Movie Review I Am Potential

iampotentialThe new movie, I Am Potential, is based on the true story of the Hughes Family whose son was born without eyes and unable to walk. I almost didn’t want to even tell you that, because I had the experience of coming at the story cold, and was hit by the element of surprise at every turn. However, there’s no way to review this film without setting up a few essential background facts. If you’ve seen the film (with Cloris Leachman) The Woman Who Willed A Miracle, you are in for a similar, heartfelt, triumphant, soaring ride.

The film begins with a rather strained relationship between new parents, a sports-obsessed father, Patrick (Burgess Jenkins), and doting mother, Patricia (Evansville, Indiana’s own Jama Williamson!) When the extent of their son’s disabilities come to light and then become a daily reality, the marriage and paternal commitment is stretched even further.

SPOILER ALERT: I’m just going to have to tell you a little bit of the plot here, but the joy of watching the film (it is a joy) will be the well-executed details. Do you want to witness a conversion? The depths of a father’s love? Observe Dad slowly bonding with his little namesake–who will never be an athlete–but whom Dad recognizes has a love and talent for music from his youngest years. These scenes could melt boulders, and can be applied to any dad who has the eyes to see and appreciate who his child really is, to give up trying to fulfill his own ideas and dreams through his progeny. I really thought Dad was going to walk out for the whole first part of the movie. Just the opposite.

Patrick John and Patricia go on to have two more boys (able-bodied). Their firstborn, Patrick Henry (Jimmy Bellinger) grows into an optimistic young man with an upbeat disposition who simply never feels sorry for himself. I watched some YouTubes of the real Patrick Henry who cheerily states: “So God made me blind and unable to walk. Big deal! He gave me musical gifts!”

Even though the family has their many trials and makes many sacrifices, the love and positivity is, well, overwhelming at times. I’m not a fan of saccharine movies, but there are no “Hallmark” artificial sweeteners in Potential. This family is really a “can-do” family. We know there are families like this out there. We know there are physically and otherwise challenged individuals out there who act like Patrick Henry: overcomers. When I found myself skeptical at different points, I realized what was happening was that this film simply showed up my own healthy stores of cynicism and limited reserves of hope! Shamed by a film!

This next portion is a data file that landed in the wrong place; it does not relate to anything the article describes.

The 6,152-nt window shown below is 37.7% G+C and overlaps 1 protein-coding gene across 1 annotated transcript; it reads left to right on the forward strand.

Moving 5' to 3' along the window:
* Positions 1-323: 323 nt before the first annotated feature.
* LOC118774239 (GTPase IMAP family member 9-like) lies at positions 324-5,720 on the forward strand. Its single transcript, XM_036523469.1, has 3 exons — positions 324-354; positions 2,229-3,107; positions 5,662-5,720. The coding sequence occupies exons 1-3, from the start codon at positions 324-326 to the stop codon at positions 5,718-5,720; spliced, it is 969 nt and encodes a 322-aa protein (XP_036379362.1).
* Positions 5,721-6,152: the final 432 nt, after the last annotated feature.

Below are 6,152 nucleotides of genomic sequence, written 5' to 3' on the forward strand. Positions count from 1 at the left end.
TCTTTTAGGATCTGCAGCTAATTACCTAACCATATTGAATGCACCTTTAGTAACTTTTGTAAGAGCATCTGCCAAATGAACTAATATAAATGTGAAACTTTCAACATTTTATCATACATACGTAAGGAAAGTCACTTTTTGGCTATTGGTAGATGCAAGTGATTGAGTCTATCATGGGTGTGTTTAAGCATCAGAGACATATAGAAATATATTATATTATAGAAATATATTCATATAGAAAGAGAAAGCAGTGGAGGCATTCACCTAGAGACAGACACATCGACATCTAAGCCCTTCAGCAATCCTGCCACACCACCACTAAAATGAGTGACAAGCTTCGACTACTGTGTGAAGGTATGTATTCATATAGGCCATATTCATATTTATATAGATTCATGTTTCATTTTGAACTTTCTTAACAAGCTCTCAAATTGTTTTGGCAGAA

My glowing praise does not mean that this is a perfect film. There are lulls with absolutely no dramatic suspense or tension. There are bland scenes that begin without a hook, when there is not even one question in the audience’s mind (I wonder how this will get resolved? But what will happen when…?), but Potential is still worth every minute of eyeball time. I wouldn’t classify it as a “feel good” film because it’s too understated for that.

It’s much more an examination of fatherhood: one father’s hard decision to love his son without measure, to help his son succeed the way his son wants to succeed, to be a team of two. If Patrick John Hughes isn’t a reflection of God the Father, I don’t know who is. (You can also watch the real Patrick John Hughes being interviewed on YouTube.)

The soundtrack can be a bit Americana-grandiose and mawkish at times. And some of the sets, scenes and dialogue actually might be a little too “Leave It To Beaver,” golly-gee-whiz affable.

Patrick Hughes, Sr., reminds me of a man named Mike I met at a Blackhawks game. He had rink-side season tickets. His nineteen-year-old son Mike (also a “junior”) had severe autism and would go absolutely nuts (like any good Hawks’ fan!) when the team scored, shouting and banging on the plexiglass for all he was worth. Mike, Sr. told me his story: “I used to think there was something wrong with him [his son], and I was ashamed of him. Then I went to Medjugorje and realized that my son is fine: there was something wrong with me. Now our relationship has totally changed and I just enjoy him.”

“It’s not about what you see, but how you see it.”

Sister Helena Burns, fsp belongs to the Daughters of St. Paul, an international congregation of religious women dedicated to spreading God's Word through the media: www.pauline.org. She gives workshops to teens and adults on media, philosophy, and Theology of the Body and is the movie reviewer for The Catholic New World, Chicago's Catholic newspaper. You can follow her excellent blog, HellBurns at hellburns.blogspot.com.